A look at the mission behind the TED Fellows program, and how it helps young innovators develop a network of contacts and leadership skills.
Senior fellow Saeed Taji Farouky is an award-winning documentary director and is among the many speakers at the 2011 TED conference.
What do a German designer who finds ways to make animal superpowers available for humans, a young MIT professor designing structural components that can self-assemble into entire buildings, and a Bahraini youth activist trying to protect and promote the rights of ethnic minorities in the Middle East have in common? They're all TED Fellows this year.
TED first began experimenting with a fellowship program in 2007, when organizers decided to bring emerging leaders to their event in Africa. Two years later, TED made the program an official part of the annual conference in Long Beach, California. The fellowship is meant to create an avenue into the exclusive event for creative thinkers, from artists to scientists to activists, who couldn't otherwise afford to be there. It is also designed to create a community of mutual support that can amplify the work of all who participate.
The TED Fellows Program is one of the leading examples of an increasingly essential type of community for young leaders. In the past five years, we've seen the emergence of a number of programs that help young entrepreneurs. In the web technology field alone, Y Combinator and Techstars have spawned an entire industry around star-tup incubator programs. The PopTech Social Innovation and Science and Public Leadership Fellows, the Unreasonable Institute fellowship, the Global Health Corps fellowship, the Global Citizen Year fellowship, the Singularity University program, and more, help foster innovation in other fields.
These communities tend to promise their participants two types of value. First, there is some specific value related to each unique event: being able to attend TED in one case; having access to the mentors and funding of Unreasonable Institute in another. But there is also a second equally important value, which is the value of the social capital that flows between members of the community. When a company, nonprofit, or scientific lab is fully mature, it can deploy its extensive team and existing financial capital to get things done. Lacking these resources, start-up projects need communities of support such as fellowships to provide encouragement, resources, and validation.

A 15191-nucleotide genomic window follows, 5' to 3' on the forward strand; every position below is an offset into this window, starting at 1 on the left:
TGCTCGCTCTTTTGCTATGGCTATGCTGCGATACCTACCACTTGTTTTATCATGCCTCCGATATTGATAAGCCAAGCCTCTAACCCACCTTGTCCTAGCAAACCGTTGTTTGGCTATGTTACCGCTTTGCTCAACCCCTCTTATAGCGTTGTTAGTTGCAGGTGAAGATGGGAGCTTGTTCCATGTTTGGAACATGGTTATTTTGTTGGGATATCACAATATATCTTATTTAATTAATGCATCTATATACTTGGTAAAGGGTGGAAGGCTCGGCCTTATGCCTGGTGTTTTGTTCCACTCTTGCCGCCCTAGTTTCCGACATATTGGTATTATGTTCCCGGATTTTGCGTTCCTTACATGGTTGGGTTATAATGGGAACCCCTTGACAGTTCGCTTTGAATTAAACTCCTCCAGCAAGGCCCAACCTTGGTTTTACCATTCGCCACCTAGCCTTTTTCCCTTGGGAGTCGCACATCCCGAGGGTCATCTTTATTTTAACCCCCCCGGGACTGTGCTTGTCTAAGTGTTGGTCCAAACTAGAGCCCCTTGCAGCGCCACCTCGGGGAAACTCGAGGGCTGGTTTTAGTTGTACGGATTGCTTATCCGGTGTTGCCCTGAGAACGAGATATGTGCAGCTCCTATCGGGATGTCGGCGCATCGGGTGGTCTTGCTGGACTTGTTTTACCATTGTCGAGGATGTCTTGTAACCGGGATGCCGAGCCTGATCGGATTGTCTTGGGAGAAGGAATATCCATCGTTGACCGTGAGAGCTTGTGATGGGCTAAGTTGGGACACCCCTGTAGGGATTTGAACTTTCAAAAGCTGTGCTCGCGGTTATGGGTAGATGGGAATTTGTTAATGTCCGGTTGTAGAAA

This year's TED Fellows class will add 19 new fellows to the 29 returning from previous years. Together, they represent more than 20 countries. The cohort includes scientists, designers, artists, musicians, entrepreneurs, and other innovators, such as:
• Sumit Dagar, an entrepreneur and inventor from India working on a mobile phone designed specifically for the blind.
• Camille Seaman, a photographer who captures images of icebergs.
• Marcin Jakubowski, a physics Ph.D who is building open-source hardware for starting more sustainable civilizations from scratch.
• Joshua Roman, a cellist who at 22 was the principle cellist of the Seattle Symphony.
The TED Fellows program is emblematic of the TED community as a whole. Its members represent a variety of fields, backgrounds, and experiences, but are all passionate about understanding, interacting, and shaping the world around them. In their participation, these young innovators are not just taking advantage of an opportunity to improve their work; they are also investing in their communities of peers.
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